For victims of persecution, attracting international awareness of their plight is often a matter of life and death. This book uncovers how in seventeenth-century Europe, persecuted minorities first learned how to use the press as a weapon to combat religious persecution. To mobilize foreign audiences, they faced an acute dilemma: how to make people care about distant suffering? This study argues that by answering this question, they laid the foundations of a humanitarian culture in Europe.
The book reveals how, as consuming news became an everyday practice for many Europeans, the Dutch Republic emerged as an international hub of printed protest against religious violence. It traces how a diverse group of people, including Waldensian refugees, Huguenot ministers, Savoyard officeholders, and many others, all sought access to the Dutch printing presses to raise transnational solidarity for their cause. By examining their publicity strategies, this study deepens our understanding of how people tried to confront the specter of religious violence that had haunted them for generations.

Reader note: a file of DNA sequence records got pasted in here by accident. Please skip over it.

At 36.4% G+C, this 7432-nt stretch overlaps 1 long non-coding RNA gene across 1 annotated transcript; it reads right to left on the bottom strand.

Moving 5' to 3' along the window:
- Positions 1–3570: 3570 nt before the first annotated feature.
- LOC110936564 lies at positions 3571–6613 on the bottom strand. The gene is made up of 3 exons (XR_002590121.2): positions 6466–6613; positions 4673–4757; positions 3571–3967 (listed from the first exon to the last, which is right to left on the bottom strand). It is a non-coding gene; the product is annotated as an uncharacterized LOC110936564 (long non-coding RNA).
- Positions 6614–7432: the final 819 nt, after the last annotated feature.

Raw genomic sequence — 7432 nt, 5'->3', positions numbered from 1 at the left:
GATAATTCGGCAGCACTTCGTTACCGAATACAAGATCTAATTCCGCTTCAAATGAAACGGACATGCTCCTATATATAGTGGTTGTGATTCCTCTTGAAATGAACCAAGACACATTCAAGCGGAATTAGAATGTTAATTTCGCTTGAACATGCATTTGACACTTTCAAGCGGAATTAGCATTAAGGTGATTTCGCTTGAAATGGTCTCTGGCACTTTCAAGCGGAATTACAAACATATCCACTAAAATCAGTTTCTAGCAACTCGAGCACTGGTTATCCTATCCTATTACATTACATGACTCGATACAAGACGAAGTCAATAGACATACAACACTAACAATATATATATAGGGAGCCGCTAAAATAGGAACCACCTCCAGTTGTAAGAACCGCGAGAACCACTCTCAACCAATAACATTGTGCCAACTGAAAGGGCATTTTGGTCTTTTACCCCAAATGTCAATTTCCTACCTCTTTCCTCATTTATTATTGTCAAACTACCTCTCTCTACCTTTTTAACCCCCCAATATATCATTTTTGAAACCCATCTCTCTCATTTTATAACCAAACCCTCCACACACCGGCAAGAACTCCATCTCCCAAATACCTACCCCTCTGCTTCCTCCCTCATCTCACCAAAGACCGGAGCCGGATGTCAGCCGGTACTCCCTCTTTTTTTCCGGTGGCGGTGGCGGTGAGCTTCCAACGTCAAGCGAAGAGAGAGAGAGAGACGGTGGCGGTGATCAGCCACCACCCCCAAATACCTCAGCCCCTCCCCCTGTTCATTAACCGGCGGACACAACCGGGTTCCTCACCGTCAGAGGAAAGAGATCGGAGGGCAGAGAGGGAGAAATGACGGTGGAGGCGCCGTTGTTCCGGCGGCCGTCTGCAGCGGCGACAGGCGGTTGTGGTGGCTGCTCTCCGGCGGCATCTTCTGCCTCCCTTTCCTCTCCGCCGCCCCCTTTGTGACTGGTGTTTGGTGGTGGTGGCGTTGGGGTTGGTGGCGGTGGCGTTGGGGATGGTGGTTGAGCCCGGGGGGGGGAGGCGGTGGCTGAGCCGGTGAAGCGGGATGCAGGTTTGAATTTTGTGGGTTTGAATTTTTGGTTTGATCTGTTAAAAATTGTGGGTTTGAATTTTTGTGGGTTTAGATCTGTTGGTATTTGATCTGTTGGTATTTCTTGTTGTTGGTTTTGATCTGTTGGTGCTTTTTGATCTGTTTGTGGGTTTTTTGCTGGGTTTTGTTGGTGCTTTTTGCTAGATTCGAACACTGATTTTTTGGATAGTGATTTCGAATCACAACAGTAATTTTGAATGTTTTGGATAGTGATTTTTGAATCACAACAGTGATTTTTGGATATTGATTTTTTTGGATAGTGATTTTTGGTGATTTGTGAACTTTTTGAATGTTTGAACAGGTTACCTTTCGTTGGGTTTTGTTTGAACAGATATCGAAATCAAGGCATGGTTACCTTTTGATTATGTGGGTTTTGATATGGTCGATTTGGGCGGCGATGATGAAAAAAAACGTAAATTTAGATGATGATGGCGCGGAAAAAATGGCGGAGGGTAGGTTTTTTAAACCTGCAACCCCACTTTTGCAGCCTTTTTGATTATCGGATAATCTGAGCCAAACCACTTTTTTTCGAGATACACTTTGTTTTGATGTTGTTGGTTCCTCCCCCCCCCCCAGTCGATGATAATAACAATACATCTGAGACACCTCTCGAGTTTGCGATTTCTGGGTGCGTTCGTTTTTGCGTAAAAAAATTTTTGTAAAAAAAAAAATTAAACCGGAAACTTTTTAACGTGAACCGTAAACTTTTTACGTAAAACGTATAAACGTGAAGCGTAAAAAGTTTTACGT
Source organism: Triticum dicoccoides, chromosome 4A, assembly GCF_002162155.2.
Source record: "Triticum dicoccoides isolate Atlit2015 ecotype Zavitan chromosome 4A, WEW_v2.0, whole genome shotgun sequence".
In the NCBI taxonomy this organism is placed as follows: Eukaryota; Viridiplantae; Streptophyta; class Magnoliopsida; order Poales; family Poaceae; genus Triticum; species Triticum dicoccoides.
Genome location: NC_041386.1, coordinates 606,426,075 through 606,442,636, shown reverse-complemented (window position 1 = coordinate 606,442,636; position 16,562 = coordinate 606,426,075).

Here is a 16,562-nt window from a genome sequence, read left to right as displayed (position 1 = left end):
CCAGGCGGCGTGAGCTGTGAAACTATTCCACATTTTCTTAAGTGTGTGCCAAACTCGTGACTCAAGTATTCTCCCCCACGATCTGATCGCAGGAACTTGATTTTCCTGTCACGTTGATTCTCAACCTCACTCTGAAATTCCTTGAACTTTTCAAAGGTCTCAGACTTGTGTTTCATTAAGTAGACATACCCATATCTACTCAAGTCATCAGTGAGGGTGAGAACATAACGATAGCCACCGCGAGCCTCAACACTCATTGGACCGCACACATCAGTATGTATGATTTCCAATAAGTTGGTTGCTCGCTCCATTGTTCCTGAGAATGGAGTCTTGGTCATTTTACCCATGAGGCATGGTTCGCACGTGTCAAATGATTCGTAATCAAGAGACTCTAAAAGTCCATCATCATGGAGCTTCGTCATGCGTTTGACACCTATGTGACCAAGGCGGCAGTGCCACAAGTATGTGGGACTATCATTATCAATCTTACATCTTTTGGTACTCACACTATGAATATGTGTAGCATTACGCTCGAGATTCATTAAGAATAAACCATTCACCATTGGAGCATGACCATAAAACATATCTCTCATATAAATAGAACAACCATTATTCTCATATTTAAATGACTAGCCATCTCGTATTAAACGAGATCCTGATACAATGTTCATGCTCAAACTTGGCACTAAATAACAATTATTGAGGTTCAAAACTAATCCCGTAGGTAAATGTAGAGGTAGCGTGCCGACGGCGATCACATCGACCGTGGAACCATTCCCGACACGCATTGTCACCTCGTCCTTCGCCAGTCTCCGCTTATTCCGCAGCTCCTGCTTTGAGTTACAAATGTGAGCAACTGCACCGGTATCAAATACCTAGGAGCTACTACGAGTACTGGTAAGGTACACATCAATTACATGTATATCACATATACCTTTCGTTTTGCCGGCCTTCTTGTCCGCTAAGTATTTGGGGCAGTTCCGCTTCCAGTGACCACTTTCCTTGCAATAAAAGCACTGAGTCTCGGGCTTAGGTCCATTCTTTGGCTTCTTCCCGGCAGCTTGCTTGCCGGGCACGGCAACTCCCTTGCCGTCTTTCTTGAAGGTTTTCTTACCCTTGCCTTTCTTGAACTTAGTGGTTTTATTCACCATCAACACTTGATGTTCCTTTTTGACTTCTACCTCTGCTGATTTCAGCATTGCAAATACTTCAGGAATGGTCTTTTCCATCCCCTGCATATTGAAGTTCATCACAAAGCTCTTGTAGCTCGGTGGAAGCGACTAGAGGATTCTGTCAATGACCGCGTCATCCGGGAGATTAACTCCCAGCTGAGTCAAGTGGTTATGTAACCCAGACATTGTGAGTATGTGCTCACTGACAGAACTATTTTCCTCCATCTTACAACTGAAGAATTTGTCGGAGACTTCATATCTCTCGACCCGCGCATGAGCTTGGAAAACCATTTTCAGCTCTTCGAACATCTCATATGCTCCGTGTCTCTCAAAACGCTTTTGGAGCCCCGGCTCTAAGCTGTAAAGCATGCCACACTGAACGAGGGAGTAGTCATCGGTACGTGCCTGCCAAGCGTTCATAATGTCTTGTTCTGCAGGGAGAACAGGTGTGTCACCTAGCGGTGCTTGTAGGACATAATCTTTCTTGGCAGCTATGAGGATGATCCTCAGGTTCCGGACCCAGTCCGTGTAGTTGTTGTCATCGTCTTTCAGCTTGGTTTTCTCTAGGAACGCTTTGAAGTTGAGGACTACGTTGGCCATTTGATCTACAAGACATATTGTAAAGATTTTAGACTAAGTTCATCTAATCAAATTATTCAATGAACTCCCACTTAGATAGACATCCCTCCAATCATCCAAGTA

Spinoza, Life and Legacy
Jonathan I. Israel
There have been surprisingly few biographies of Spinoza, given his fundamental importance in intellectual history and history of philosophy, Bible criticism, and political thought. Jonathan I. Israel has written a biography which provides more detail and context about Spinoza's life, family, writings, circle of friends, highly unusual career and networking, and early reception than its predecessors.
Weaving the circumstances of his life and thought into a detailed biography has also led to several notable instances of nuancing or revising our notions of how to interpret certain of his assertions and philosophical claims, and how to understand the complex international reaction to his work during his life-time and in the years immediately following his death.
Gender and Self-Fashioning at the Intersection of Art and Science - Agnes Block, Botany, and Networks in the Dutch 17th Century